Beyond the Myths: Good Mourning Sheds Light on the Realities of Grieving


Grief is a universal experience, yet it’s also intensely personal. Whether you’re grieving yourself, supporting someone who is, or regularly interacting with grieving families, the journey can be complex and challenging. It’s important to remember that there’s no right or wrong way to grieve, and everyone’s experience is unique.

We understand the complexities of grief firsthand. As two young women who lost our mothers suddenly, we found ourselves searching for information and support. When we couldn’t see what we needed, we created Good Mourning – a podcast, a community, and now a book – to demystify grief and provide relatable support to others in similar situations.

Understanding grief starts with understanding just how many misconceptions there are about the topic. Because even though grief is something we all experience, how we go through it is as unique as a fingerprint. There’s no rulebook for how to grieve or right or wrong path – everyone navigates a personal journey.

Grief isn’t just feeling sad – it’s a mixed bag of emotions. It’s also anger, confusion, numbness, and maybe even relief. It’s like being caught in a storm of feelings, unsure of the way out, which can be confusing. If someone snaps at you one minute, then is a crying mess the next minute, this is normal. Let them know you understand and that it’s okay, offer a listening ear, and be patient.

Did we mention that grief can mess with your body, too? You might find yourself tired all the time, or you need help sleeping. Your appetite might vanish or suddenly skyrocket. Grief can affect your mind, making it hard to concentrate or remember things, which can be frustrating for the griever and the supporter. Journaling and list writing helps with strengthening memory retention, but the best thing is patience and time. It does pass.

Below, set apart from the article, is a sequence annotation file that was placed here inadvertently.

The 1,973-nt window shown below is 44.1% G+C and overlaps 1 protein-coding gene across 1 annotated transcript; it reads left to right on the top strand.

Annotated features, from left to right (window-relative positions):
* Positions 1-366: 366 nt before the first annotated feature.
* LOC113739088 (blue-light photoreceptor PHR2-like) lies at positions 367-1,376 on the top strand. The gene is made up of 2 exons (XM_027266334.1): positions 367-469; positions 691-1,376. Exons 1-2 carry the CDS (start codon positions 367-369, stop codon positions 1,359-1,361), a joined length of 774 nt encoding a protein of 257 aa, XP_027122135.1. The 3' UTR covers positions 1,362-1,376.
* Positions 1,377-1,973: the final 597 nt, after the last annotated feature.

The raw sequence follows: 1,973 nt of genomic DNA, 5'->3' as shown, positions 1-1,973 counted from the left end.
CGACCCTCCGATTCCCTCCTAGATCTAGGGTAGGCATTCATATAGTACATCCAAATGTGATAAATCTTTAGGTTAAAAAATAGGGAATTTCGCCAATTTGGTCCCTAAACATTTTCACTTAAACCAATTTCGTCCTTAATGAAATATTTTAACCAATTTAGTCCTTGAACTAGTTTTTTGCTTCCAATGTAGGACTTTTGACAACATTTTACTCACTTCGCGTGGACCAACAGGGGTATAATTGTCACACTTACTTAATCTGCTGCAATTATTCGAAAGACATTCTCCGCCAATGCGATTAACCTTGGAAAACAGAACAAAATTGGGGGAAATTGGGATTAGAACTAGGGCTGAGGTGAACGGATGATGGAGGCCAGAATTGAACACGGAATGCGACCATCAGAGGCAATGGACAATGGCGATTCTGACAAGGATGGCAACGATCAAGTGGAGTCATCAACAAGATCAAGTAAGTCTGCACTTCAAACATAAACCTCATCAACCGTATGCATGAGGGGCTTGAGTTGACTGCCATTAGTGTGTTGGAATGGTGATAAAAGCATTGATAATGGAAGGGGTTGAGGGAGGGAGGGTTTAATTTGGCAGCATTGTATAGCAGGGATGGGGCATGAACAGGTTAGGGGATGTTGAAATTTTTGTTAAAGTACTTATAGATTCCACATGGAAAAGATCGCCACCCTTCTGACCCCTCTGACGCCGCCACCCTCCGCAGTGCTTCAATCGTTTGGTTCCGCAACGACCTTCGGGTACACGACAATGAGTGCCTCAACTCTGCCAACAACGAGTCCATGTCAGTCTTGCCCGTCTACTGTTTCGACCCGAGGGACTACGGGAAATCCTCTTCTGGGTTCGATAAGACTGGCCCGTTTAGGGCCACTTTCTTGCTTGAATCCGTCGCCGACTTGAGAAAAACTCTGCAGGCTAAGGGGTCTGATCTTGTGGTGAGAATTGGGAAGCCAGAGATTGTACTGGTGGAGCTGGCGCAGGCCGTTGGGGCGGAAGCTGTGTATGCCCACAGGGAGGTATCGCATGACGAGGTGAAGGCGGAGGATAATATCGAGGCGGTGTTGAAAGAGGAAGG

It’s also a common misconception that grieving people prefer not to talk about the person they’ve lost. In truth, sharing stories and discussing the departed is often incredibly comforting. Ask questions about their person, or ask them if they want to talk about them. Be curious and compassionate.

Another thing to know is that grief doesn’t have a set timetable. It’s not like you get a memo saying, “Hey, grief will last exactly three weeks.” It’s more like a rollercoaster that you’re on without a clear endpoint. Some days might be okay, and then suddenly, a wave of grief hits you out of nowhere. Some people need more time, while others move on faster. And that’s okay – people process at their own pace.

Grief isn’t a one-size-fits-all experience, either. People can go through different shades and shapes of it, like ‘Anticipatory Grief’, which comes before the actual loss happens. It’s like when you know someone you love will pass away due to a terminal illness. You start grieving before it happens, emotionally preparing yourself for the inevitable. It’s a mix of sadness, anxiety, and even guilt for feeling sorrow before the loss.

Many people also experience ‘Disenfranchised Grief’, which is a type of grief that doesn’t always get the recognition it deserves. It happens when your loss isn’t openly acknowledged or socially accepted. Think about when a pet dies; some might not understand why you’re upset. This can make you feel isolated because others don’t validate your grief.

Above all, if you’re supporting someone who is coping with a death, remember that you don’t need to have all the answers. Your role is to provide a listening ear, a shoulder to lean on, and a helping hand. For those coping with loss, remember that grief is not a task to be completed, but a personal journey and there is nothing to be ashamed of.